Ovoboby

Definition of 'Ovoboby'


A condition in which a market is considered to be overbought, overly bullish, overvalued and is experiencing upward pressure on Treasury yields. If the market falls into this condition, it is thought to be a warning sign to investors of potential near-term market downturns along with the potential for longer term negatives.

Investopedia explains 'Ovoboby'


This term was coined by John Hussman, a fund manager and market researcher, to reflect certain market conditions. The market is considered to be overbought when the S&P 500 is at a four-year high and is also trading 5% higher than the levels of the index six months ago. The market is considered to be overly bullish when the bullish sentiment of advisors within the Advisors Sentiment Index, created by Investors Intelligence, is above 53%. The market is considered to be overvalued when the price/peak earnings of the S&P 500 are above 18. The yields in the market are considered to be facing upward pressure when the yield on a three-month Treasury is higher than it was six months earlier.


Filed Under: ,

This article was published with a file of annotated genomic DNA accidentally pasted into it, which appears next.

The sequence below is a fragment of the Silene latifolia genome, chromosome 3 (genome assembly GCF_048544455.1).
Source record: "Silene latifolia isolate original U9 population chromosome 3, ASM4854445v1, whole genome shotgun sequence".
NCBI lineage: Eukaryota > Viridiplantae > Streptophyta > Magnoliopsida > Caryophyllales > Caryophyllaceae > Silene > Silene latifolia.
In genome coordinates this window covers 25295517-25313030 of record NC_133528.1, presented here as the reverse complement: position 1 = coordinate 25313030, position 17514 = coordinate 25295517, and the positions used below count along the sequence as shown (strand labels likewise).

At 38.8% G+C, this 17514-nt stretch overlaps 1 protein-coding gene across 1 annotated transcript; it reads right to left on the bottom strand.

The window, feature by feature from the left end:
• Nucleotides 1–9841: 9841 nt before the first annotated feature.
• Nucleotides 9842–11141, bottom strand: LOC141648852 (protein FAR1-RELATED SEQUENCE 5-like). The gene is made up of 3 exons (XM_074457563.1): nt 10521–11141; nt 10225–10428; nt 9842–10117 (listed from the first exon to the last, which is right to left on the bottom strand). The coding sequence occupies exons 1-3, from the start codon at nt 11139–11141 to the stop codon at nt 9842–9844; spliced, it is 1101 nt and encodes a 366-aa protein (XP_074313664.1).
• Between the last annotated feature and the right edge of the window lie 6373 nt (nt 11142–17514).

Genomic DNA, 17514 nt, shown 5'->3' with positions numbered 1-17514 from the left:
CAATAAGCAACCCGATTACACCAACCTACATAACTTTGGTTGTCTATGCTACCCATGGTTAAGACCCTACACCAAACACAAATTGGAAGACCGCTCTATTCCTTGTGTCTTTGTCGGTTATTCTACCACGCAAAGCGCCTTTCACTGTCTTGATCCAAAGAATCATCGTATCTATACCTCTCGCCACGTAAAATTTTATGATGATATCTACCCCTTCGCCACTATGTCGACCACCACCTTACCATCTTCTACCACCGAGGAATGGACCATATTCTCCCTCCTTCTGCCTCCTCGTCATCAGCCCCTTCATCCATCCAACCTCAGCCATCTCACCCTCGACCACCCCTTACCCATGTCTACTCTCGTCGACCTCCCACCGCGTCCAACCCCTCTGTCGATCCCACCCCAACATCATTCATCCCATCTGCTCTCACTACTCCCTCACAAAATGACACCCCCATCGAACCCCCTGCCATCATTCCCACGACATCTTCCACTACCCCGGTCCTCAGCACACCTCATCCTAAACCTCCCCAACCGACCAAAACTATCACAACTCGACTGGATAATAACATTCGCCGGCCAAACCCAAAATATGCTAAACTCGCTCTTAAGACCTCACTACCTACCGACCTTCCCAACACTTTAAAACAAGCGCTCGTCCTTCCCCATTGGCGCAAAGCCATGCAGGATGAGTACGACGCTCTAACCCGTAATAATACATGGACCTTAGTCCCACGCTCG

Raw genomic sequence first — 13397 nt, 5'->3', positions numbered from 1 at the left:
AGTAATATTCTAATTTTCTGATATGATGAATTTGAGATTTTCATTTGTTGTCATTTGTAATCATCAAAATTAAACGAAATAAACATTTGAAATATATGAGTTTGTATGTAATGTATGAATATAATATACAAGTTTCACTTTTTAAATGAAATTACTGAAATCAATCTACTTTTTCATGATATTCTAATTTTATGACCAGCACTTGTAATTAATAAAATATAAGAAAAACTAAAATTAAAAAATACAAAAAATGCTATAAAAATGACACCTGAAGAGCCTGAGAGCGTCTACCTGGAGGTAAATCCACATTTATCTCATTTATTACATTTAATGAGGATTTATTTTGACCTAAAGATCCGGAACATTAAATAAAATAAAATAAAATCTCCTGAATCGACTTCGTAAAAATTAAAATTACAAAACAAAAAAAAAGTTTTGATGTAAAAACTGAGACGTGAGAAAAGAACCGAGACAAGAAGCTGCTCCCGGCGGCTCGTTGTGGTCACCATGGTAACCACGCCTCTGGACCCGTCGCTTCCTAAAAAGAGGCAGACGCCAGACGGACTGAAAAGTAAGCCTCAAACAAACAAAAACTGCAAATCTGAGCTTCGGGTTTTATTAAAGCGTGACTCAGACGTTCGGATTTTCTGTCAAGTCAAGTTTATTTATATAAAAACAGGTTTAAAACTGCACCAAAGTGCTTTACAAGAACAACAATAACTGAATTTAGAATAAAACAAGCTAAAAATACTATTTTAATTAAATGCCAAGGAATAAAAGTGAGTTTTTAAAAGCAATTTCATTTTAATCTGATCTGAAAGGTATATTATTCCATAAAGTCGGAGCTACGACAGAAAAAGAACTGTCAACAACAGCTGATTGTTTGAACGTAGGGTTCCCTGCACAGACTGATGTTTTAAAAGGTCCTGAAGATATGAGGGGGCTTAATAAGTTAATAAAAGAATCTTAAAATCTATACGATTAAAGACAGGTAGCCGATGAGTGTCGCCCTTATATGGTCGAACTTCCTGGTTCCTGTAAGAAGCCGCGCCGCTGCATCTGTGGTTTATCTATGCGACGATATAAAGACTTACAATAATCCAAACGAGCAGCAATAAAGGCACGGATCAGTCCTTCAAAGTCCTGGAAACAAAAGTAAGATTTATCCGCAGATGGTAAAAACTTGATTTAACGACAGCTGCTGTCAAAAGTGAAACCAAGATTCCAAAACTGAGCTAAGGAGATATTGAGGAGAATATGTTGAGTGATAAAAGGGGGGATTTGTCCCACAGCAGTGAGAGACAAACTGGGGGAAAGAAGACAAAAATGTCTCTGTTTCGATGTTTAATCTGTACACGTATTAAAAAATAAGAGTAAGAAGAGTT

comments powered by Disqus
Hot Definitions
  1. 80-10-10 Mortgage

    A mortgage transaction in which a first and second mortgage are simultaneously originated. The first position lien has an 80% loan-to-value ratio, the second position lien has a 10% loan-to-value ratio and the borrower makes a 10% down payment. 80-10-10 mortgage transactions are piggy-back mortgage transactions, and are frequently used by borrowers to avoid paying private mortgage insurance.
  2. Passive ETF

    One of two types of exchange-traded funds (ETFs) available for investors. Passive ETFs are index funds that track a specific benchmark, such as a SPDR. Unlike actively managed ETFs, passive ETFs are not managed by a fund manager on a daily basis.
  3. Walras' Law

    An economics law that suggests that the existence of excess supply in one market must be matched by excess demand in another market so that it balances out. So when examining a specific market, if all other markets are in equilibrium, Walras' Law asserts that the examined market is also in equilibrium.
  4. Market Segmentation

    A marketing term referring to the aggregating of prospective buyers into groups (segments) that have common needs and will respond similarly to a marketing action. Market segmentation enables companies to target different categories of consumers who perceive the full value of certain products and services differently from one another.
  5. Effective Annual Interest Rate

    An investment's annual rate of interest when compounding occurs more often than once a year. Calculated as the following:
  6. Debit Spread

    Two options with different market prices that an investor trades on the same underlying security. The higher priced option is purchased and the lower premium option is sold - both at the same time. The higher the debit spread, the greater the initial cash outflow the investor will incur on the transaction.
Trading Center